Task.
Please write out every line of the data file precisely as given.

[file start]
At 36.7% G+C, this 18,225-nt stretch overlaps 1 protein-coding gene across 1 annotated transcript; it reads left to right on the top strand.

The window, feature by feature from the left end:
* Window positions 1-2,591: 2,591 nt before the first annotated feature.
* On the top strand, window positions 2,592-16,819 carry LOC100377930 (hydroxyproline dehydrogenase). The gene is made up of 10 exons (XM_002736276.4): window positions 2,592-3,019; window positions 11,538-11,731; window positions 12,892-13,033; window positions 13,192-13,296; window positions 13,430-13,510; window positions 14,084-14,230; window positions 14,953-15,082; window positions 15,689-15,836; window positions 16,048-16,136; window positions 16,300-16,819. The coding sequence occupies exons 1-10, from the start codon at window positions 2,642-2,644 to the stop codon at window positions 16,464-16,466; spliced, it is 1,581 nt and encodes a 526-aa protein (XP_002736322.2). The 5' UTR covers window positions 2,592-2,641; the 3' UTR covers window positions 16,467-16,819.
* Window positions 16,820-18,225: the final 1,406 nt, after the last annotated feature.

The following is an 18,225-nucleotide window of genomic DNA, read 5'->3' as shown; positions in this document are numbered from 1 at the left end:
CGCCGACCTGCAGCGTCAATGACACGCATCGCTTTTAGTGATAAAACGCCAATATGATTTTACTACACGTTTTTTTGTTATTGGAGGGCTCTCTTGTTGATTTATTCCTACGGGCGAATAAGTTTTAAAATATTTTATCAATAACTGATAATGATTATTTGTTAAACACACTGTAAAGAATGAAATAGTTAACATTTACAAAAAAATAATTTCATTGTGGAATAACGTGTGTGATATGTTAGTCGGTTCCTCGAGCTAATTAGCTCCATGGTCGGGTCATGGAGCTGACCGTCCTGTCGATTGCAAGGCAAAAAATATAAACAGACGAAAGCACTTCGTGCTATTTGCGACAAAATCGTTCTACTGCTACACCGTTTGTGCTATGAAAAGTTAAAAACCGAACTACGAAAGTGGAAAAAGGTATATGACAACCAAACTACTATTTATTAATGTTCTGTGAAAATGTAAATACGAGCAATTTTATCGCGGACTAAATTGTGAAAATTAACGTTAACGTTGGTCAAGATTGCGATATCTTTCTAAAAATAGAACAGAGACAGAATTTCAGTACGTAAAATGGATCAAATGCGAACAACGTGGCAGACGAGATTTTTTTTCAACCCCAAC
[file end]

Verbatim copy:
At 36.7% G+C, this 18,225-nt stretch overlaps 1 protein-coding gene across 1 annotated transcript; it reads left to right on the top strand.

The window, feature by feature from the left end:
* Window positions 1-2,591: 2,591 nt before the first annotated feature.
* On the top strand, window positions 2,592-16,819 carry LOC100377930 (hydroxyproline dehydrogenase). The gene is made up of 10 exons (XM_002736276.4): window positions 2,592-3,019; window positions 11,538-11,731; window positions 12,892-13,033; window positions 13,192-13,296; window positions 13,430-13,510; window positions 14,084-14,230; window positions 14,953-15,082; window positions 15,689-15,836; window positions 16,048-16,136; window positions 16,300-16,819. The coding sequence occupies exons 1-10, from the start codon at window positions 2,642-2,644 to the stop codon at window positions 16,464-16,466; spliced, it is 1,581 nt and encodes a 526-aa protein (XP_002736322.2). The 5' UTR covers window positions 2,592-2,641; the 3' UTR covers window positions 16,467-16,819.
* Window positions 16,820-18,225: the final 1,406 nt, after the last annotated feature.

The following is an 18,225-nucleotide window of genomic DNA, read 5'->3' as shown; positions in this document are numbered from 1 at the left end:
CGCCGACCTGCAGCGTCAATGACACGCATCGCTTTTAGTGATAAAACGCCAATATGATTTTACTACACGTTTTTTTGTTATTGGAGGGCTCTCTTGTTGATTTATTCCTACGGGCGAATAAGTTTTAAAATATTTTATCAATAACTGATAATGATTATTTGTTAAACACACTGTAAAGAATGAAATAGTTAACATTTACAAAAAAATAATTTCATTGTGGAATAACGTGTGTGATATGTTAGTCGGTTCCTCGAGCTAATTAGCTCCATGGTCGGGTCATGGAGCTGACCGTCCTGTCGATTGCAAGGCAAAAAATATAAACAGACGAAAGCACTTCGTGCTATTTGCGACAAAATCGTTCTACTGCTACACCGTTTGTGCTATGAAAAGTTAAAAACCGAACTACGAAAGTGGAAAAAGGTATATGACAACCAAACTACTATTTATTAATGTTCTGTGAAAATGTAAATACGAGCAATTTTATCGCGGACTAAATTGTGAAAATTAACGTTAACGTTGGTCAAGATTGCGATATCTTTCTAAAAATAGAACAGAGACAGAATTTCAGTACGTAAAATGGATCAAATGCGAACAACGTGGCAGACGAGATTTTTTTTCAACCCCAAC